Alan M. Clarke played an important role in York’s history

Alan Martin Clarke, one of the founders of York University, has died after a long struggle with Parkinson’s Disease. Prof. Clarke died on June 22. He is survived by his wife of 40 years, Margo, their four children and three granddaughters.

Born in Stratford, Ont., Clarke spent his early years in Sudbury and his childhood and teenage years in Ottawa South. He graduated from Glebe Collegiate Institute and the University of Toronto’s Victoria College, with a bachelor’s degree in philosophy and ethics.

Clarke dedicated his life to social change through adult education, and community development. He was also a committed advocate for human rights. In the 1950s he spent several summers as a labourer/teacher and then supervisor for Frontier College in Toronto, beginning a lifelong interest in fostering adult literacy. He worked for10 years with the YMCA at various branches in Toronto. In 1958 he was the founder and first director of the Centre for Adult Education at the North Toronto branch of the YMCA which led to the founding of York University in 1959. From 1960 to 1966 he was executive director of the Canadian Citizenship Council and concurrently, for three years, of the Canadian Centenary Council. His next challenge was as the first executive director of the Company of Young Canadians, a position he held from 1966 to 1968. He began a 15 year tenure at Algonquin College in 1970 as the director of the Demonstration Project in Community Development and then as director of Continuing Education. From 1985 to 1986, he was an adviser to the Canadian Emergency Coordinator for the African Famine. The last 10 years of his working career were spent as a communications adviser for the International Joint Commission.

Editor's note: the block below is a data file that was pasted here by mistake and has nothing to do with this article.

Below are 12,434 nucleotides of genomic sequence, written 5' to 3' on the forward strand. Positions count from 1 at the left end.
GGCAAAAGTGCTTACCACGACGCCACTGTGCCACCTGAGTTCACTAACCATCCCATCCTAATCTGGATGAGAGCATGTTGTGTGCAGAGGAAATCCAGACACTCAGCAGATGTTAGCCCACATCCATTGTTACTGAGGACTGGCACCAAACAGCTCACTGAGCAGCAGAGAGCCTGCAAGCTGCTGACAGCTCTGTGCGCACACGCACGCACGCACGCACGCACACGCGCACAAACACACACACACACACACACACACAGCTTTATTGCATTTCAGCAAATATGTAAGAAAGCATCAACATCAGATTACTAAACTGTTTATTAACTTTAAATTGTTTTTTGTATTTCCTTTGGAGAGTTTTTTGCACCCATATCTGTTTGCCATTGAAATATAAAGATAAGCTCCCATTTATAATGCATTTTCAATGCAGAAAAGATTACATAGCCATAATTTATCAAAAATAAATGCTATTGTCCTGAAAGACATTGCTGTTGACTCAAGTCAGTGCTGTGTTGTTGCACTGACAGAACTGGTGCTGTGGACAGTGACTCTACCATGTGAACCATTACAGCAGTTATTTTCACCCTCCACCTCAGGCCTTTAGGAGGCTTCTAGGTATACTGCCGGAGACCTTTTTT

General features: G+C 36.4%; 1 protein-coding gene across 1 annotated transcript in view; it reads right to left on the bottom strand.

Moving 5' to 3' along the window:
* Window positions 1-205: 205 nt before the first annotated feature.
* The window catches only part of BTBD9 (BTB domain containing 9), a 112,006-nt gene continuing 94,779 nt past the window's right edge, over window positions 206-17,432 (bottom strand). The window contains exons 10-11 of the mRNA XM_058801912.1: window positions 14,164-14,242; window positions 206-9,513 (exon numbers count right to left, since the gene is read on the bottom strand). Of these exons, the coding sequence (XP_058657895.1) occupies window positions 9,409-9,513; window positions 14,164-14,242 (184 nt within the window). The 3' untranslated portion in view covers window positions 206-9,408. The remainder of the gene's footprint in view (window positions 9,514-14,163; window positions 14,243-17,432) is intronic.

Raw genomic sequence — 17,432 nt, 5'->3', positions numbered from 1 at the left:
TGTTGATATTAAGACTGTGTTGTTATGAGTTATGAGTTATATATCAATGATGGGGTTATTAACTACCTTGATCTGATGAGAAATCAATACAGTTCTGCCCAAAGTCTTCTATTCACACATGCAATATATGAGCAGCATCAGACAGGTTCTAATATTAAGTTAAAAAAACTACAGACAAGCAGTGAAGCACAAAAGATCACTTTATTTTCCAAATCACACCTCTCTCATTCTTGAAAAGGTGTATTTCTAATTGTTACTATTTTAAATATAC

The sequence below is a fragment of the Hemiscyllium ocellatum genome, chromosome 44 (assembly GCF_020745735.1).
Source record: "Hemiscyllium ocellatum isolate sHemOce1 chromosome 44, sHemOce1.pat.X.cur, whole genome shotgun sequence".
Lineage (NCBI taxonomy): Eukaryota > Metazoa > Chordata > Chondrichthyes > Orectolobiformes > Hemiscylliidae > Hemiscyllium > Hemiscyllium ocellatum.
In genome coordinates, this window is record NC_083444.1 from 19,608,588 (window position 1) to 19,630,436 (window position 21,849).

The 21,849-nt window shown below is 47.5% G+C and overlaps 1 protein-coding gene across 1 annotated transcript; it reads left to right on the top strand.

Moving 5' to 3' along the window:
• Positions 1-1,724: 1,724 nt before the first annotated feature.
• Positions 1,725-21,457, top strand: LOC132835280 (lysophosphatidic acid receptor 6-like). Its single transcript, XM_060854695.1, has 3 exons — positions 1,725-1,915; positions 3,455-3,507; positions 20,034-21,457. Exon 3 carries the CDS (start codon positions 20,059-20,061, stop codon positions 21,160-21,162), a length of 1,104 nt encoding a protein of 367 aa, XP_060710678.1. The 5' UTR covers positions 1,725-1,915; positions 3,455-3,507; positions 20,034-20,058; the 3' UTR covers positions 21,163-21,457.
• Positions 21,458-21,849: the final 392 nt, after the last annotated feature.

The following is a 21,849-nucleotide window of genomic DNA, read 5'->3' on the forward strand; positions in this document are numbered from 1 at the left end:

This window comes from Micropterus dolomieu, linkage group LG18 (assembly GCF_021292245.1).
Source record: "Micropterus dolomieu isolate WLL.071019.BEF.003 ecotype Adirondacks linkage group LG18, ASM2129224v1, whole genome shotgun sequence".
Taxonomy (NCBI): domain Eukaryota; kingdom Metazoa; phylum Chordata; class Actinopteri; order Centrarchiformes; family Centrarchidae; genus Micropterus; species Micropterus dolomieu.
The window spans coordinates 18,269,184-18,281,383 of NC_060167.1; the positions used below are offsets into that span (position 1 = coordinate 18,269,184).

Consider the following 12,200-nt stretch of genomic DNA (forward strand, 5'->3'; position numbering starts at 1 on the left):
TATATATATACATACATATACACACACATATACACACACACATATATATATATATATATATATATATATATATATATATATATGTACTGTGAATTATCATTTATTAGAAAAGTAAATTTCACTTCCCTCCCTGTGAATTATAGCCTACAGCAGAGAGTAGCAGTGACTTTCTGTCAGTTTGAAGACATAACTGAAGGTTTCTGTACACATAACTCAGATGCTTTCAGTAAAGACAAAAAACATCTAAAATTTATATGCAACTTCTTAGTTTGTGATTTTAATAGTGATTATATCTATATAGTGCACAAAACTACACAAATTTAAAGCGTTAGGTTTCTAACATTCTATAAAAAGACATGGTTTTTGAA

Throughout his working life and as a volunteer in retirement, Clarke worked with many local, national and international organizations, contributing, among others, to Project 4000, the Movement for Canadian Literacy and the United Nations Association in Canada. He was a contributing author to Strong and Free: a Response to the War Measures Act, in 1970. He was the author of several papers and reports in the fields of adult education, public participation, human rights, citizenship and education and community development.

A memorial service celebrating Clarke’s life and legacy was held in Ottawa at the First Unitarian Congregation, on Sunday, June 17. In lieu of flowers, donations may be made in his memory to the Parkinson Society of Ottawa, 1053 Carling Avenue, Ottawa, K1Y 4E9.